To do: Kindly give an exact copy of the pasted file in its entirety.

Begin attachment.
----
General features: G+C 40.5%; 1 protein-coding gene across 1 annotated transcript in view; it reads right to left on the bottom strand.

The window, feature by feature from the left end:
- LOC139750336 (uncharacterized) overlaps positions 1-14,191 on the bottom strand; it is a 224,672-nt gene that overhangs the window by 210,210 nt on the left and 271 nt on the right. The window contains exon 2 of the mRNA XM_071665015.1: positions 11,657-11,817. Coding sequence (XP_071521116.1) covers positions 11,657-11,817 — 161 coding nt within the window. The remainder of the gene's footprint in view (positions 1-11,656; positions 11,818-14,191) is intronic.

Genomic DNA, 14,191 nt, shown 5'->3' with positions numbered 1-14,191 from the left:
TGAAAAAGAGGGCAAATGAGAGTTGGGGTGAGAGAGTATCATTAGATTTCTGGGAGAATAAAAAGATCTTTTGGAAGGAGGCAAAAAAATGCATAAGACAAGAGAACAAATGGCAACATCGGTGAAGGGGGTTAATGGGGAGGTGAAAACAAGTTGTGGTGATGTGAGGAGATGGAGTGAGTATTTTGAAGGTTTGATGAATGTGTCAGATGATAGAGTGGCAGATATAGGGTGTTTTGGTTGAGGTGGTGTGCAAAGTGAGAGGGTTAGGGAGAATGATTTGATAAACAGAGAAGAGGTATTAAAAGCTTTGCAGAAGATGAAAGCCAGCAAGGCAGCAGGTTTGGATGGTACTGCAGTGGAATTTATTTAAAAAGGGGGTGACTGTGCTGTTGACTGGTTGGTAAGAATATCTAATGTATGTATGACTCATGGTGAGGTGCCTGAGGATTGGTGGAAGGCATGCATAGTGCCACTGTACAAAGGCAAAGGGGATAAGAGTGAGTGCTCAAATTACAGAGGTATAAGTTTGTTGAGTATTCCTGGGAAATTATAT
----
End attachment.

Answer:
General features: G+C 40.5%; 1 protein-coding gene across 1 annotated transcript in view; it reads right to left on the bottom strand.

The window, feature by feature from the left end:
- LOC139750336 (uncharacterized) overlaps positions 1-14,191 on the bottom strand; it is a 224,672-nt gene that overhangs the window by 210,210 nt on the left and 271 nt on the right. The window contains exon 2 of the mRNA XM_071665015.1: positions 11,657-11,817. Coding sequence (XP_071521116.1) covers positions 11,657-11,817 — 161 coding nt within the window. The remainder of the gene's footprint in view (positions 1-11,656; positions 11,818-14,191) is intronic.

Genomic DNA, 14,191 nt, shown 5'->3' with positions numbered 1-14,191 from the left:
TGAAAAAGAGGGCAAATGAGAGTTGGGGTGAGAGAGTATCATTAGATTTCTGGGAGAATAAAAAGATCTTTTGGAAGGAGGCAAAAAAATGCATAAGACAAGAGAACAAATGGCAACATCGGTGAAGGGGGTTAATGGGGAGGTGAAAACAAGTTGTGGTGATGTGAGGAGATGGAGTGAGTATTTTGAAGGTTTGATGAATGTGTCAGATGATAGAGTGGCAGATATAGGGTGTTTTGGTTGAGGTGGTGTGCAAAGTGAGAGGGTTAGGGAGAATGATTTGATAAACAGAGAAGAGGTATTAAAAGCTTTGCAGAAGATGAAAGCCAGCAAGGCAGCAGGTTTGGATGGTACTGCAGTGGAATTTATTTAAAAAGGGGGTGACTGTGCTGTTGACTGGTTGGTAAGAATATCTAATGTATGTATGACTCATGGTGAGGTGCCTGAGGATTGGTGGAAGGCATGCATAGTGCCACTGTACAAAGGCAAAGGGGATAAGAGTGAGTGCTCAAATTACAGAGGTATAAGTTTGTTGAGTATTCCTGGGAAATTATAT